Still, that open case - or some other legal action - might be used to close the canals to rebuff the fish. In the short-term, that's great. It's a real, physical barrier that can help keep the Asian carp out of Lake Michigan.

But the canals can stay closed for only so long. By Spring the shippers will be screaming and sewage will back up.

And that's why this is a crisis. Whether they haul a million dead carp out of the canal, or just one, it doesn't matter---the looming threat is unmistakable. Clear, resolute, and decisive action is necessary in the short-term to stop the fishes' advance. But emergency poisonings and closure of the waterway will not fix the underlying problem---it will just temporarily provide breathing space while real, scientifically sound, legally binding solutions are installed and public processes are engaged to once again close the door on the invasive species' advance up the Illinois River.

And if that doesn't happen, we've wasted a serious crisis.


Shedd Aquarium image by Kate.Gardiner via Flickr


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Dee ThompsonDec 5 2009 12:59 AM

THANK YOU!!!!! I am a life long resident of Michigan and fully aware of the fact that any damage to all the Great Lakes means serious damage to the entire nation. The "Lakes" contain the largest source of clean drinking water on the planet. Now think about all the droughts in the US alone over the course of the five years. Do you know how many of the areas hit were trying everthing they could to pump water out of the Great Lakes and transporting it wherever? Mainly the people of Michigan were the bad guys in not letting that happen.

Stopping this project before it began was not only Michigan's decision, it was in 'Majority Rule' agreement of all the surounding states and the government of Canada. Yes, Canada does have a say in all this. The US shares the lakes with Canada, they are not all US territory and believe what you will Canada is not the 51th state of the US. That being said, the above noted group were not and are not trying make enemies of the rest of the union. Their intent was (as anybody who pays attention to these things can tell you and proably will given half a chance, eh) for pumping water from the lakes to be the last of the list of ways to get water where it was needed, not the first.

If you have never been around or least seen the lakes close up you would understand why the folks that do live in this area are so protective of them anything that pertains to them. It is impossible for me to describe the beauty, the strenght and just the life affirming energy that they give out to anyone and everyone. While I would normally be one of the first to try to stop any group that wants to dump any kind of poison into the lakes. Just as I would be one of the first to want to use the technology that has created the electric barrier to zap out the carps instead. It is past time for some long term thinking about how to identify the whats and wheres of all the preservation issues. This could be used as a blueprint leading into a way to get rid of any and all of the known possible dangers to the lakes ecosystems.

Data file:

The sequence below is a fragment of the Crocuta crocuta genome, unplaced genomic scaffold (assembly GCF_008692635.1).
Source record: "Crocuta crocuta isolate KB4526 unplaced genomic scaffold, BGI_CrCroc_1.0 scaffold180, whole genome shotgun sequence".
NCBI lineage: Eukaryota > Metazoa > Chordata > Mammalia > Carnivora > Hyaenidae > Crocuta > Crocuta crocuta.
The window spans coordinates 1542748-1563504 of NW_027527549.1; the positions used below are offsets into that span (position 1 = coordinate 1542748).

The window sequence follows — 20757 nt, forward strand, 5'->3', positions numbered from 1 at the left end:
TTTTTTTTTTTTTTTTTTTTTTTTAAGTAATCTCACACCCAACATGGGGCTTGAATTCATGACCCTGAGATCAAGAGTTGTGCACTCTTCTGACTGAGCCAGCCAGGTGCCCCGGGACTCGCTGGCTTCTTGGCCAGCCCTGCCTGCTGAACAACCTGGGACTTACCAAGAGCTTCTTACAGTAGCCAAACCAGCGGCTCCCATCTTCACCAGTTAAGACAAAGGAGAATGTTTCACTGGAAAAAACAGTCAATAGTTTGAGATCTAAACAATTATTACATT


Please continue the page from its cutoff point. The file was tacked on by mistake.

Now the hard part is making everyone understand that anything that is 'dumped' into any of the lakes will work it's way thru the Erie Canal out to the Alantic Ocean and down thru old Miss right into the Gulf of Mexico. As you ponder that one a minute, bear in mind that the carp can follow the same route and kill off any fish to be found in those waterways. I could be wrong about this one but it also can affect the whole mess in a not so good way. This would be that this same poison used to kill off the carp can just as easily work it's way into the food chain where it becomes a toxin to humsns as well.

I agree with the concept of first close off Chicago's lame drain but there has to be follow up as to the rest of the nightmare. I'm sure that any workable ideas and/or methods on how to do it would be more than welcomed by the State of Michigan Natural Resources Department. And with that I shut my long winded self up.